You do? Oh, well, here goes: Some ethnic-type baddie wants to keep a witness from testifying, so he somehow manages to sneak a crateload of deadly snakes on board the jumbo jet that's carrying said witness to his date with the jury. Think about that next time you have to toss out your bottled water to get through airport security. Life is truly not fair. When the snakes are released, hijinks ensue, and Samuel L. is the FBI guy who has to deal with said hijinks.

OK, I'll admit, this doesn't sound like it's going to rival "Citizen Kane" or "On the Waterfront" for artistic merit. It sounds pretty dumb, as a matter of fact. But it's dumb in a good way.

This is the kind of dumb that is known as "high concept" in Hollywood. "High concept" apparently means that the movie can be summed up in very few words of very few syllables. Like, for example, "snakes on a plane." I don't know exactly why it is, but I can hardly type that without laughing out loud, which is precisely the point.

The other reason I really have to see this movie is that it may be the first film ever that was not only widely promoted on the Internet but which has been at least partially created there.

The buzz started last year when New Line Cinema announced the title. It immediately caught on across the Net. People created their own mock movie trailers, posters, even music videos. "Snakes on a plane, man," became a shorthand way of saying "it's a totally absurd situation, but what can you do?"

Then tragedy struck. New Line announced that it was changing the title to the much blander "Pacific Air Flight 121." The outcry was immediate, led by none other than Samuel L. Jackson his own bad self.

Jackson complained loudly in the media that he had signed on for "Snakes on a Plane" -- in fact, he'd agreed to do the movie based on the title alone -- and by golly, that's the movie he wanted to appear in. Movie-obsessed bloggers picked up the cry, and eventually New Line changed the title back to the original dumb one.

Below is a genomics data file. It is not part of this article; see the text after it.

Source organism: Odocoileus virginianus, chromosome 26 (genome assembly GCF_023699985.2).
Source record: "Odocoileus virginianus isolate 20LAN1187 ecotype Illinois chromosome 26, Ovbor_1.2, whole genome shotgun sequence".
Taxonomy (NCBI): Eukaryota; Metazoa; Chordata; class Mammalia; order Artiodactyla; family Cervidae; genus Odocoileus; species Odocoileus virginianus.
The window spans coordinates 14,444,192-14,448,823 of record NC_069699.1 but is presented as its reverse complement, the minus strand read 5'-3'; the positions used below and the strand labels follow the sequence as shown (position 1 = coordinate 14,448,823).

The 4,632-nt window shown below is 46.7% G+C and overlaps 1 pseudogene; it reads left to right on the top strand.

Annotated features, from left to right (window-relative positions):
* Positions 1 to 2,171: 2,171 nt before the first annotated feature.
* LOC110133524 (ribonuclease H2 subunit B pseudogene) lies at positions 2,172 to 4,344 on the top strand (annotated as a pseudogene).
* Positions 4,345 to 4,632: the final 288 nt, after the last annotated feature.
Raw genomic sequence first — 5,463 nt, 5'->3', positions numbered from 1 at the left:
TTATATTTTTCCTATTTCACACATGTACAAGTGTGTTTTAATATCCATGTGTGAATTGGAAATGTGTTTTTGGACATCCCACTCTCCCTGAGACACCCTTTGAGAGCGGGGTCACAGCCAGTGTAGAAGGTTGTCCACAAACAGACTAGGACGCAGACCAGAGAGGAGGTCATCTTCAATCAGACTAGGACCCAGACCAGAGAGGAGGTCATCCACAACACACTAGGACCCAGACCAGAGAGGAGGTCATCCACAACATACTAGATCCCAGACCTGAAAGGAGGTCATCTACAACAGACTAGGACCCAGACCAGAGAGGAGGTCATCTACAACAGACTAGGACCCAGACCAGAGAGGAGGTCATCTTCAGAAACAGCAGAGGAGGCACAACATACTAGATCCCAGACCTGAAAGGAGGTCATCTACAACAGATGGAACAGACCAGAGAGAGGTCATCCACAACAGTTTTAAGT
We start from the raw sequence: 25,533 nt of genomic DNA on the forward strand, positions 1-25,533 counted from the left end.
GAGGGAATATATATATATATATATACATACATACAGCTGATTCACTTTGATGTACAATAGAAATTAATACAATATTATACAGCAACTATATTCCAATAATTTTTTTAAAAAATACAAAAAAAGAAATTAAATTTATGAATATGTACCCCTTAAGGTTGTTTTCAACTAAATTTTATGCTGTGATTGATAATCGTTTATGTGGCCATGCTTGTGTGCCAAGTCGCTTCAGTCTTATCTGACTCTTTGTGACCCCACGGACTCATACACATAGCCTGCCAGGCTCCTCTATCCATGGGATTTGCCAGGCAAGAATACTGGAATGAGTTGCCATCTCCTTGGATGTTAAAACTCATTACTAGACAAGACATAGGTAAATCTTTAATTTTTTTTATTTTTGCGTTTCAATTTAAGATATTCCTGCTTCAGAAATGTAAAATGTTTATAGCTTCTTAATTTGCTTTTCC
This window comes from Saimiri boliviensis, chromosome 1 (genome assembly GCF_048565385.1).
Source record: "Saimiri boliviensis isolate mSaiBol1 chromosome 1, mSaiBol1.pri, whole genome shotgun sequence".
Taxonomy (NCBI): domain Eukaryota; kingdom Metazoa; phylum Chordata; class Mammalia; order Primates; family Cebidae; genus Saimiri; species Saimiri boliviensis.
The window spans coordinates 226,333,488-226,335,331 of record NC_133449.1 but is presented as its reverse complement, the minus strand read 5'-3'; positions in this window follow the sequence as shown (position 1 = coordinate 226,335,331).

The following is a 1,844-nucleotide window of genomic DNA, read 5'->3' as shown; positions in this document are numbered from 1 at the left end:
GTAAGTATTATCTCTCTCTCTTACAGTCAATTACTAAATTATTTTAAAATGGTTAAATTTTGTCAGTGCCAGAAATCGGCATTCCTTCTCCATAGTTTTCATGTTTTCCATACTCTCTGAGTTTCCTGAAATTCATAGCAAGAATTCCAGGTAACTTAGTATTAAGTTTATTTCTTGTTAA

Not only that, but they also went back into the studio in March to reshoot some scenes to, as one source put it, "bring it more in line with fan expectations."

Perhaps the most famous addition was the insertion of a line for Jackson that had originally appeared in an online parody, one that harked back to Jackson's high-voltage performance in "Pulp Fiction": "That's it! I have had it with these [really bad word] snakes on this [really bad word] plane!"

After all, as Jackson himself observed wryly, it wouldn't seem like a Samuel L. Jackson movie if he didn't say "[really bad word]" at least once.

(I have to agree. One of the great disappointments of "Revenge of the Sith" is that Jackson's character, the Jedi Master Mace Windu, never got the chance to say something like "The [really bad word] Dark Side of the Force surrounds the [really bad word] Chancellor!" That would have rocked. But I digress.)

There was some concern, after the recent airline-oriented terror plot was foiled in the United Kingdom, that the release of the film would need to be delayed or, God forbid, that the movie would be pulled off the market entirely. After all, some wondered, with people worried sick about airline travel, wouldn't it be in bad taste, at the very least, to release a movie about an attack on an airliner?

To which I reply: Dude, you're talking about a movie called 'Snakes on a Plane.' Taste does not even enter into this discussion. Besides, if Americans are prevented from watching a movie about [really bad word] snakes on a [really bad word] plane, then it's over. The [really bad word] terrorists have won.

"Snakes On a Plane" opened this weekend. Check it out.